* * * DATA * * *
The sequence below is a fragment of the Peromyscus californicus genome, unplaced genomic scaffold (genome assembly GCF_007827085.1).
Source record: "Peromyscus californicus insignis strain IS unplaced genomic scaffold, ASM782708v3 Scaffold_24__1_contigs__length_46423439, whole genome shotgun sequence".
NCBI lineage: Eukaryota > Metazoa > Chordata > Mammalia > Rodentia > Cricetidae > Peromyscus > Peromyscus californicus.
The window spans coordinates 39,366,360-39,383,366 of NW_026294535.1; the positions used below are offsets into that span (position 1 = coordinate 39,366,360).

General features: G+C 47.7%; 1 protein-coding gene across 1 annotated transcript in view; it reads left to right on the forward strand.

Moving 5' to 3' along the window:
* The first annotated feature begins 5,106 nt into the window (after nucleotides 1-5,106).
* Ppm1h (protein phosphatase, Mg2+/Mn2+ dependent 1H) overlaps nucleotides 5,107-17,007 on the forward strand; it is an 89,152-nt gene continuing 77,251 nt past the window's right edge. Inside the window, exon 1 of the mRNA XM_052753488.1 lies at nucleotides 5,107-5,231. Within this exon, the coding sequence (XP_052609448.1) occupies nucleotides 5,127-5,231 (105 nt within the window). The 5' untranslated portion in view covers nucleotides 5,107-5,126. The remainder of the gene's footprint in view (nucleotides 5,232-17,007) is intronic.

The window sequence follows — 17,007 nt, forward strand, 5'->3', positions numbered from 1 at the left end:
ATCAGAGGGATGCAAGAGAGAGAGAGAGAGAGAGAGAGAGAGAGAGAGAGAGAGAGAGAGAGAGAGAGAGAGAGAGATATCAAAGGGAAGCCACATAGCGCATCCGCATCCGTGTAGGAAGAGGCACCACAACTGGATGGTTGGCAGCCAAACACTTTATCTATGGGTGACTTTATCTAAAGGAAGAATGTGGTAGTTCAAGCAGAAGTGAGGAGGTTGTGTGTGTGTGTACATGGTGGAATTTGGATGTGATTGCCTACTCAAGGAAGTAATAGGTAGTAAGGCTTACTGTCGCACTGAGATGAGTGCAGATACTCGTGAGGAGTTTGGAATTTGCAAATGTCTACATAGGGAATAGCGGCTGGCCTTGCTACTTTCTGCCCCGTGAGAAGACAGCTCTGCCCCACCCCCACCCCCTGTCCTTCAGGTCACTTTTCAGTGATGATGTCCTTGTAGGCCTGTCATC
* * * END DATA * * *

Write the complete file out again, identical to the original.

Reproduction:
The sequence below is a fragment of the Peromyscus californicus genome, unplaced genomic scaffold (genome assembly GCF_007827085.1).
Source record: "Peromyscus californicus insignis strain IS unplaced genomic scaffold, ASM782708v3 Scaffold_24__1_contigs__length_46423439, whole genome shotgun sequence".
NCBI lineage: Eukaryota > Metazoa > Chordata > Mammalia > Rodentia > Cricetidae > Peromyscus > Peromyscus californicus.
The window spans coordinates 39,366,360-39,383,366 of NW_026294535.1; the positions used below are offsets into that span (position 1 = coordinate 39,366,360).

General features: G+C 47.7%; 1 protein-coding gene across 1 annotated transcript in view; it reads left to right on the forward strand.

Moving 5' to 3' along the window:
* The first annotated feature begins 5,106 nt into the window (after nucleotides 1-5,106).
* Ppm1h (protein phosphatase, Mg2+/Mn2+ dependent 1H) overlaps nucleotides 5,107-17,007 on the forward strand; it is an 89,152-nt gene continuing 77,251 nt past the window's right edge. Inside the window, exon 1 of the mRNA XM_052753488.1 lies at nucleotides 5,107-5,231. Within this exon, the coding sequence (XP_052609448.1) occupies nucleotides 5,127-5,231 (105 nt within the window). The 5' untranslated portion in view covers nucleotides 5,107-5,126. The remainder of the gene's footprint in view (nucleotides 5,232-17,007) is intronic.

The window sequence follows — 17,007 nt, forward strand, 5'->3', positions numbered from 1 at the left end:
ATCAGAGGGATGCAAGAGAGAGAGAGAGAGAGAGAGAGAGAGAGAGAGAGAGAGAGAGAGAGAGAGAGAGAGAGAGATATCAAAGGGAAGCCACATAGCGCATCCGCATCCGTGTAGGAAGAGGCACCACAACTGGATGGTTGGCAGCCAAACACTTTATCTATGGGTGACTTTATCTAAAGGAAGAATGTGGTAGTTCAAGCAGAAGTGAGGAGGTTGTGTGTGTGTGTACATGGTGGAATTTGGATGTGATTGCCTACTCAAGGAAGTAATAGGTAGTAAGGCTTACTGTCGCACTGAGATGAGTGCAGATACTCGTGAGGAGTTTGGAATTTGCAAATGTCTACATAGGGAATAGCGGCTGGCCTTGCTACTTTCTGCCCCGTGAGAAGACAGCTCTGCCCCACCCCCACCCCCTGTCCTTCAGGTCACTTTTCAGTGATGATGTCCTTGTAGGCCTGTCATC